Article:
On one occasion, she recalls going to the hospital when she was sick with diarrhea. She observed that the Khmer Rouge cadres were giving injections that killed the patients. She pleaded with one of the hospital staff, who pitied her and gave her an injection of coconut milk rather than poison.

Paula said that anybody who had gone to school and appeared educated was beaten or killed. She witnessed many people being hanged or beaten to death during the Khmer Rouge regime. As the 1979 Vietnamese invasion progressed and it became evident that the Khmer Rouge were going to be ousted, they slaughtered many more people.

After the Vietnamese won the war, she went back to her grandmother's village and she and her grandmother were reunited. She learned that her mother and father as well as her five brothers had been executed because their father had served in the Lon Nol army. Because she had no way of making a living in the village and because she had heard that foreigners were giving out food in the refugee camps at the border with Thailand, she decided to go there. She spent ten years in the camps, where she says that though she did not go hungry, it was very difficult for her to operate a business because of the restrictions imposed by the Thai authorities. She remembers many occasions when Thai soldiers beat Khmer people.

Paula says that for the most part life now is better for her than it was in the refugee camp, because she has the freedom to go wherever she wants and is able to make a meager living from her and her husband's small business. She reports, however, that she feels sad most of the day almost every day. She says that she does not really enjoy doing anything and thinks daily about her family members who were killed; that her appetite is poor and she has difficulty sleeping at night. She denies feeling excessive guilt over anything that happened to her and does not have difficulty concentrating or making decisions. She complains of being constantly tired but is able to run her business and take care of her home. She has frequently thought that she would rather be dead, but would never do anything to harm herself because of her children. The author was able to observe her interact with her children in a cheerful manner.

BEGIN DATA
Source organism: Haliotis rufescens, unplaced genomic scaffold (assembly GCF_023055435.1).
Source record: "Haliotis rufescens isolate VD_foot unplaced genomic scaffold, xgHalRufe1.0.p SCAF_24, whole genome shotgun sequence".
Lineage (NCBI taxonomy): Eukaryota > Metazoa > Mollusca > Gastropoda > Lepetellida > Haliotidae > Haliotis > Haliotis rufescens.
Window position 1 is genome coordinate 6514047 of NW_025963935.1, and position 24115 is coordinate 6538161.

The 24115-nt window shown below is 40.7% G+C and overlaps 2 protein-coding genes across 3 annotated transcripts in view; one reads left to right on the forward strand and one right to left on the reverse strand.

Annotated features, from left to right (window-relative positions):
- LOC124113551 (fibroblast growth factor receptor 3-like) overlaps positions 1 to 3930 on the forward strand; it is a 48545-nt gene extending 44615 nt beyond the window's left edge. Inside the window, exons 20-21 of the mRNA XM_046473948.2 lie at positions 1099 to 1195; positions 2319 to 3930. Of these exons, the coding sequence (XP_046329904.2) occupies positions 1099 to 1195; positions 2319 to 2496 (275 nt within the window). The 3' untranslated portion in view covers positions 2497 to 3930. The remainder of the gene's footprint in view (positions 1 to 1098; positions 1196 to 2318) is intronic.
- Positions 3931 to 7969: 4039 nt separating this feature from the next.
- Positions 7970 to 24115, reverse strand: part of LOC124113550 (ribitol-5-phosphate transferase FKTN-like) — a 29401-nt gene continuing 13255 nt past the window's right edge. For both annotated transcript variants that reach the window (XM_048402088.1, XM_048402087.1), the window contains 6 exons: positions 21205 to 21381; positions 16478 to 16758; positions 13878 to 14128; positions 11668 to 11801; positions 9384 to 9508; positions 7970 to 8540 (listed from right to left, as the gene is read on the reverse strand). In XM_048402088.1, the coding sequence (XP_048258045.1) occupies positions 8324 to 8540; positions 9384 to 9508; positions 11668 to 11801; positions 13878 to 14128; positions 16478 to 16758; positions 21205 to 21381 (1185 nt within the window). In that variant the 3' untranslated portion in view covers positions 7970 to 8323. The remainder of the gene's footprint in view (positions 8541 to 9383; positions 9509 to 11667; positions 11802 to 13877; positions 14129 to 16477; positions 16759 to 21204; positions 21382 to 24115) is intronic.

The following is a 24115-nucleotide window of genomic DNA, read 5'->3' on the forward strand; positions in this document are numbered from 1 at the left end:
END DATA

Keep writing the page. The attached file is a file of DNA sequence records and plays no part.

Paula continues to think frequently about the time of Pol Pot and has difficulty putting these thoughts out of her mind. She has recurrent nightmares of bodies hanging from trees and of the time she was beaten for taking extra food. She becomes upset when she hears or sees things which remind her of Pol Pot times, such as hearing news about the Khmer Rouge on the radio or the sound of shelling in the distance. She does not think the future holds anything special for her, but hopes that her children will be able to study and to have a good future. She denies having any difficulty getting close to people, as evidenced by her relationships with her children. Paula is easily startled by loud noises such as dogs barking and reports that she is easily angered by unimportant matters. [Page 1 of 7]

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* The authors thank Prof. Y. Gutman for his comments. We thank Sylvia Iwrey, Dr. Wendy Freed, Joseph Savin, and Chanrithy Him for their assistance.
1. Daniel Savin, M.D. 6737 E. 5th Ave., Denver, CO 80220, USA.
2. Center for Research Into the Late Effects of the Holocaust.
3. Sarah Herzog Memorial Hospital, affiliated with the Hebrew University Hadassah Medical School, Jerusalem, Israel.

a The names of the interviewees are fictitious.

11. Hogman, F. Memory of the Holocaust. Echoes of the Holocaust, 4:36-49, 1995.